Grabs a cup from the drawer. Walks to the fridge. Sniffs. Turns around.

Pie: I need another cup. This cup smells like tushie.

She opens the drawer. Pulls out a different cup. And puts the tushie cup... back in the drawer.

Can I get you something to drink?


The Y Chromosome

There's a loose connection in my boy's head. He's just, well, doing this strange little thing. His latest:

Doodles: Pie, look! I'm going to punch myself in the wiener!

At first I found myself scolding, "We don't punch ourselves in the private parts!"

Now I've resigned myself to, "Go to your room until you're done punching yourself in the p*enis!"

I sent him there about ten minutes ago. He hasn't emerged. But I do hear coming from his CD player--and he's singing along--to "Eye of the Tiger."



The Circle of Life

Today is the day of the birthday parties: Doodles is going Mad Scientist; Pie is going Piggy Party.

Adam: What would you like from the bagel store?
Pie: I want a bagel with egg and bacon on the side. I need bacon because I'm having a piggy party!
Doodles: Bacon is made out of pig!
Pie: I know! So I need to eat bacon today! For my piggy party, I need to eat bacon!

I hope she's not disappointed when I don't serve bacon today at the actual party to her entirely Jewish guest list (she goes to a Jewish preschool).

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Saturday, September 5

A Party-ing We Shall Go

Tomorrow is the Day of the Birthdays. While both of their actual birthdays were two weeks/a week and a half ago, most of their friends return to town this weekend from Summer, so this weekend is the parties (our town is obscenely late in starting school; per Facebook, most of my friends' kids started going back to school a month ago. Doodles starts this coming Thursday; Pie the Monday after that).

Pie is obsessed. First there are the logistics. "I get to eat the face of the pig" (it's a piggy party). Um, it's a big face. And you have a little tummy. Well, not little. But littler than that face (side note: I expressed concern about both my kids BMI to the doc this week--in opposite directions. Doodles too underweight; Pie unsure about her weight. She told me that Doodles is actually quite height-weight proportionate--he's about 4th percentile for height and just under 10th for weight--and that Pie is fine. She said, and I quote, "I have never seen a breastfed child become obese." So yea child who could not be weaned!).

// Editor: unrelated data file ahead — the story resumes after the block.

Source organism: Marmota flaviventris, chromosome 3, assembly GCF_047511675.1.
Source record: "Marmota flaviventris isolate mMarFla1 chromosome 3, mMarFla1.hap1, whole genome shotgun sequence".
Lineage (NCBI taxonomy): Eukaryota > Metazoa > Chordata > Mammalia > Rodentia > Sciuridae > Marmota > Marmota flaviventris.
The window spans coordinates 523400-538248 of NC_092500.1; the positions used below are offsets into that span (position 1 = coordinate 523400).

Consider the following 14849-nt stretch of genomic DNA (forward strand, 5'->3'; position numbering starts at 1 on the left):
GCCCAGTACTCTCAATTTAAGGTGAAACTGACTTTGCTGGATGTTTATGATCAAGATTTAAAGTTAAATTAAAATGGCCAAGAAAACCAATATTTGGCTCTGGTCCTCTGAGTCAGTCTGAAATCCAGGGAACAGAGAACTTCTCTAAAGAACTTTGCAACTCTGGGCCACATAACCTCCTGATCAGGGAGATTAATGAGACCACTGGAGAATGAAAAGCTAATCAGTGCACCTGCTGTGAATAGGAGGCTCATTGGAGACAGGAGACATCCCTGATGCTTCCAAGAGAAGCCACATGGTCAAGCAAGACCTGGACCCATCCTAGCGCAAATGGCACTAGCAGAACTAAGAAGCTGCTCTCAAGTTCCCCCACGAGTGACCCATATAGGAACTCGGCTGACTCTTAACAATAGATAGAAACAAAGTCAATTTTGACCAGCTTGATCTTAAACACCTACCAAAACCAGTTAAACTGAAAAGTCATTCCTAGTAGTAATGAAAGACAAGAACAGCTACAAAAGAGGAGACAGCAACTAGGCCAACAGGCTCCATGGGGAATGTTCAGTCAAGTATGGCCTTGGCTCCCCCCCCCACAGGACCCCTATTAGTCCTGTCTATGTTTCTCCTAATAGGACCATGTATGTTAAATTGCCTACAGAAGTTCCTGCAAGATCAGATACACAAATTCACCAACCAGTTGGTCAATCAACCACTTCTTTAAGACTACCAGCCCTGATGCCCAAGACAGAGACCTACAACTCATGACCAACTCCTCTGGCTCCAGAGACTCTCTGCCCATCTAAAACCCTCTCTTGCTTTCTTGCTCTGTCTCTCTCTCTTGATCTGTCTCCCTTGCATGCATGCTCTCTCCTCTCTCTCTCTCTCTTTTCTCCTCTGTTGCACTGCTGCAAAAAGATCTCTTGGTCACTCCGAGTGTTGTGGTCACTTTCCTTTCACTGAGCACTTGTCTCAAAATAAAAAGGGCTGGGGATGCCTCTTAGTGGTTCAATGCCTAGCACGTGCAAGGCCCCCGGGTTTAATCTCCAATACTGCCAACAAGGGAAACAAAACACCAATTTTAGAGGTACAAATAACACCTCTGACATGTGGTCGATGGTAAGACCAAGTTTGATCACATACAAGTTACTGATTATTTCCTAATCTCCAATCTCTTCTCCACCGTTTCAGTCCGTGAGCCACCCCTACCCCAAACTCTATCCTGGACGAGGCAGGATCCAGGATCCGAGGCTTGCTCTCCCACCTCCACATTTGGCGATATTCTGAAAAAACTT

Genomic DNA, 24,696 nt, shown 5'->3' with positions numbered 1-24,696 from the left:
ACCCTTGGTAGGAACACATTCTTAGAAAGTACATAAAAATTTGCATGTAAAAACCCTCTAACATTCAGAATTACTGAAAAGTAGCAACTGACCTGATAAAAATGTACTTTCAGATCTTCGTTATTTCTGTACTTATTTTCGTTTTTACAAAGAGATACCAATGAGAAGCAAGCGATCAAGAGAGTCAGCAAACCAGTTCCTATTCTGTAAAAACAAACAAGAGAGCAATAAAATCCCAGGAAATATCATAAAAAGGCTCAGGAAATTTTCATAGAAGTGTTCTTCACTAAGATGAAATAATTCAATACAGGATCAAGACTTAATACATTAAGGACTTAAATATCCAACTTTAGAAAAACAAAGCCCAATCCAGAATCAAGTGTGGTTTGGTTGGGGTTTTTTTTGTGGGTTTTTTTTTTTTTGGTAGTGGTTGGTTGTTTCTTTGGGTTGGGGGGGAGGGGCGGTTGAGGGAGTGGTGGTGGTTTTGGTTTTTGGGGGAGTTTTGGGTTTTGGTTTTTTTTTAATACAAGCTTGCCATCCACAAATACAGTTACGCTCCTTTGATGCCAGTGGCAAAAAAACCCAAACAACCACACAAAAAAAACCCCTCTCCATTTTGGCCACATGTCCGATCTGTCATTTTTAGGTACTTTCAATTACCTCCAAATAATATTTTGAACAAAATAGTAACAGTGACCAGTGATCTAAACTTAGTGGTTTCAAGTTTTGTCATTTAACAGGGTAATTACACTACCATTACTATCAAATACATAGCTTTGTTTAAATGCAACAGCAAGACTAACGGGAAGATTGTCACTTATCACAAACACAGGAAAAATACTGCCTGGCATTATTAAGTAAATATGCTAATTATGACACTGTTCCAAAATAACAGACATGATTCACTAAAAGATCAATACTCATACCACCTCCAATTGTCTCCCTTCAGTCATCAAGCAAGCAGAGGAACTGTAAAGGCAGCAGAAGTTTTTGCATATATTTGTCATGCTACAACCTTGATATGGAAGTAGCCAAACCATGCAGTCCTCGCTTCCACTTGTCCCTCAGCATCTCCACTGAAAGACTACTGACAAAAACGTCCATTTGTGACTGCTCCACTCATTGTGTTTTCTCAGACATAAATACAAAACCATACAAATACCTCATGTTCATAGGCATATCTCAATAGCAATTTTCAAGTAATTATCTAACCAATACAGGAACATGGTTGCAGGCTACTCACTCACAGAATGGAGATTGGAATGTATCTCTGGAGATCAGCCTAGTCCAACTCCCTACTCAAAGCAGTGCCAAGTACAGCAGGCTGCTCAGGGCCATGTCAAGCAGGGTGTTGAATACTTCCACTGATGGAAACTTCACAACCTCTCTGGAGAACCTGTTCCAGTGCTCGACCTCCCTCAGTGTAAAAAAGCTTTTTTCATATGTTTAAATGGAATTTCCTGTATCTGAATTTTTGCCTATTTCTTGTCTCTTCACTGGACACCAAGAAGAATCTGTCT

And then there's the "I don't want any six year olds at my party."
Me: That's fine. But then you can't go to Doodles's party.
Pie: [honestly bewildered] Why not?

And of course the fashion. For their birthdays, they each received T-shirts tied into their interests. Pie got one with pigs on it; Doodles got a mad scientist T-shirt.
Pie: Can I wear my kitty skirt tomorrow?
Me: You can wear whatever you want. But you'll be wearing your piggy shirt and hat?
Pie: Yes!
Me: A solid pink skirt might go best.
Pie: I want to wear the kitty skirt.
Me: That's fine, then.
Pie: It has pink in it so it'll go.
Me: That's great. Wear your kitty skirt.
Pie, thinking for a moment, then says: Well, maybe I'll wear the kitty skirt to Doodles's party and I'll wear a plain skirt to mine.
Me: The parties are on the same day.
Pie: I know.
Me: You're going to change outfits between parties?
Pie, giving me a "duh" look: Of course!

That girl is four years old. And I'm already soooo out of my league!